Joe Patrice: So immigration issues obviously are a huge deal even within the military where you end up with — years ago I had a occasion to talk with a colonel who did a lot of immigration work within the Pentagon and was telling me that one of the biggest issues that they face are these situations where soldier meets somebody overseas, tries to come back, think everything is okay, and it’s a nightmare and like they just don’t understand, and yeah, she said it’s a huge challenge that she dealt with all the time, just within the military, we don’t necessarily think about immigration as an issue within the military proper, but it’s out there.
Michelle Richart: It very much is out there, very much is.
Joe Patrice: One other – oh, so this is a fun story that I have talked — when I last saw Kristin we talked about so I’m going to bring it up for all the listeners, so.
Kristin Tyler: Uh-oh, I hope I remember the story.
Joe Patrice: Well, no — so this high-tech system where you can find the right freelancer for whatever, seems as though this is something that is only available to us because of the advance of technology, but you’ve found out that this sort of a system existed in the past and it seems absurd that it ever could have in the past but talk a little bit about that story.
Kristin Tyler: Yeah, that’s right, I remember. So I saw Joe couple of weeks ago at the Clio Conference in San Diego and like chess before Joe had stopped by to say, hi, I had been talking to this self-proclaimed hippie lawyer from Vermont who had been practicing like over 40 years to give you some perspective on his age.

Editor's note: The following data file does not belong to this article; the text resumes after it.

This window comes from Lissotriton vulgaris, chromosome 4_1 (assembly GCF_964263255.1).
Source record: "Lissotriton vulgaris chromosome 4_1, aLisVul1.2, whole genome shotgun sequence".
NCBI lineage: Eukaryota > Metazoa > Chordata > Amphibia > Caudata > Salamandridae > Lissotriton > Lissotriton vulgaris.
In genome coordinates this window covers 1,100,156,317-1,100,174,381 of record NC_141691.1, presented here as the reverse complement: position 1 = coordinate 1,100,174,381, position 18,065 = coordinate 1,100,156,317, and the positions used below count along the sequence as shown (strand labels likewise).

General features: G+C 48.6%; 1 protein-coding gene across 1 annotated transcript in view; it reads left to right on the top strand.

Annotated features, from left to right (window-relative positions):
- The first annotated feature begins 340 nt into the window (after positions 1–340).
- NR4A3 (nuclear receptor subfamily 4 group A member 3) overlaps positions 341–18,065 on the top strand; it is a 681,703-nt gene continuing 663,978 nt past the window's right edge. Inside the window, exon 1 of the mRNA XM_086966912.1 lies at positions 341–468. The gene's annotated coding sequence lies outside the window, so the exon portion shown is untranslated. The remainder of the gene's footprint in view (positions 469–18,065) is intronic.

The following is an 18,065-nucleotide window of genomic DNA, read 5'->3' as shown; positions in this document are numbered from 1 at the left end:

So self-proclaimed hippie lawyer from Vermont came over to tell me just why my company was really nothing new because he’s been doing this for ages. So I was like, oh really? I was like, well, tell me about the company you worked with because he said I worked on the company just like yours 30 years ago, and I was like, oh really? Like you tell me about that.
And he said, yeah, he would just fax in your request or you would mail it in when you’d wait a few weeks and you’d have to go to the judge and ask for more time because you had to tell them that you had faxed, sent your request to the freelance to like your brief and you’d have to ask the judge for more time because you’re waiting to get the fax back with your brief, and I mean, I love it, yes, it makes us chuckle, but I love it too because it also just shows that really what we’re doing at LAWCLERK is nothing new, people have local contract for lawyers for decades we’ve just hopefully made it a lot easier than faxing and mailing and asking the court for continual extensions of time because you’re waiting for the revert back.
Joe Patrice: Yeah, I can’t imagine how that would have functioned or who would have thought to do it in a world where you didn’t have the power of the Internet to allow you to make these connections rapidly like LAWCLERK does, who would have even thought that this was a good idea.
Kristin Tyler: Right. The problem is that.
Joe Patrice: Well — so, Michelle, are you — to ask a personal question, are you in the process of potentially moving again soon or you where you are for a little bit?